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Important early film by “the mother of all feminist artists” Mary Kelly donated to Brighton Art Gallery through the Valeria Napoleone XX Contemporary Art Society Scheme

6 May 2020 By

As part of our #CASatHome film series we are very pleased to present our latest acquisition though the VN XX CAS scheme, which encourages debate on the gender imbalance in UK museum collections. The film is available to view for 72 hours only and the talk will be online permanently.

Antepartum, 1973 is a key early work by Mary Kelly that portrays a pregnant stomach at full term in a single close up shot. Action is minimal – the woman’s abdomen rises and falls with each breath and the baby’s foetal movements are at times visible under the surface of the skin. The short film is projected as a continuous loop which enables viewers to feel they are watching a pregnancy in real-time.

Inspired by contemporary experimental filmmaking, Kelly refuses narrative and encourages the viewer to understand the image as a material two-dimensional visual presence rather than a representational component of a larger story. Such an aesthetic reflects earlier durational film-works such as Andy Warhol’s iconic films Sleep and Empire (1964). However, Kelly uses the film to communicate a female experience that lies outside of conventional narrative language and makes visible what was invisible in the art world at the time. The ‘objective’ disengaged view of the camera reveals only the abdomen, focuses attention on the bodily experience and highlighting its universality.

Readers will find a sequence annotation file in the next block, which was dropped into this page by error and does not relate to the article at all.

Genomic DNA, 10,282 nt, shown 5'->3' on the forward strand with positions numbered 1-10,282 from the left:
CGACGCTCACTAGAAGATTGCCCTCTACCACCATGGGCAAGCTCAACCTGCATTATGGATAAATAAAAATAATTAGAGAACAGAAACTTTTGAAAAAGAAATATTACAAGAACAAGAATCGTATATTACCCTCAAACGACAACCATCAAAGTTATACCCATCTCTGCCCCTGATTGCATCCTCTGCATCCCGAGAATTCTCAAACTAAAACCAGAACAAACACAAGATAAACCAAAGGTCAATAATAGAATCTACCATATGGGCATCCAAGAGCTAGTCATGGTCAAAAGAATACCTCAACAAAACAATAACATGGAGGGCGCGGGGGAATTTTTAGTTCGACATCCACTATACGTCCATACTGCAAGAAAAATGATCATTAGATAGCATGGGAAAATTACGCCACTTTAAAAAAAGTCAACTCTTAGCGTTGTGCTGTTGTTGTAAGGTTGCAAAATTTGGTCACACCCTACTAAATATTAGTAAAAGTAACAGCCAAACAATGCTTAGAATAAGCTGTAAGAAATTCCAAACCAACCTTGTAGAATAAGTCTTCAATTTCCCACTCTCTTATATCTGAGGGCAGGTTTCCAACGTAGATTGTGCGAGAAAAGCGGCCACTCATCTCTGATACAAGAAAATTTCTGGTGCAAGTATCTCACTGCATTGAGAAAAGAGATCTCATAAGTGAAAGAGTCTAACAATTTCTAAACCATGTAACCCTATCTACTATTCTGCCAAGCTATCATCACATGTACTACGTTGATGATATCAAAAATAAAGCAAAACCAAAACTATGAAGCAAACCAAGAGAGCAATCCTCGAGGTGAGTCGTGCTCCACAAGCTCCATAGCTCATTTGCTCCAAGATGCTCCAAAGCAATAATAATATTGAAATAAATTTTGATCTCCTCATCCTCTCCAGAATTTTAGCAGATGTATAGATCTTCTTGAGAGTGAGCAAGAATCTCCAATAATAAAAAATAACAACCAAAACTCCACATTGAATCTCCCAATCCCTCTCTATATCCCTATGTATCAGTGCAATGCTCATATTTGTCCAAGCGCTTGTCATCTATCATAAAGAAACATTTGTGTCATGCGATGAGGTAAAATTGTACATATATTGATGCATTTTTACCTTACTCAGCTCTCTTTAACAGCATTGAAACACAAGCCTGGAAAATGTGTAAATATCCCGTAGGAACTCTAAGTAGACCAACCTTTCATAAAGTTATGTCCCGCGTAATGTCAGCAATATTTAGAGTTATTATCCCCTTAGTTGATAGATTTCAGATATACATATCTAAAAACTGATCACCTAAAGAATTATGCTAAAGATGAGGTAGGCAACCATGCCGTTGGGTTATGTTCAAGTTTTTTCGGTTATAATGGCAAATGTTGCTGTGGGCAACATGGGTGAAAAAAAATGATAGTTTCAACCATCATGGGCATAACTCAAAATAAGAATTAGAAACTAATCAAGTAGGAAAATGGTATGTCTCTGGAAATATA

Mary Kelly was renowned early in her career for introducing feminist concerns into the male-dominated conceptual art world in the 1970s and Antepartum forms a prologue to her iconic Post-Partum Document, 1973-79. This six-year project saw Kelly, influenced by psychoanalytic theory, explore and document the mother-child relationship.

The film has been acquired for the Royal Pavilion & Museums, Brighton & Hove’s Fine Art Collection after the museum made a strong case for addressing the representation of women artists within their existing collections. Alongside the work, an in-conversation was recorded between the artist and Caroline Douglas, Director of the Contemporary Art Society, Jenny Lund, Curator of Fine Art at Brighton Museum, and Valeria Napoleone, co-founder of VN XX CAS.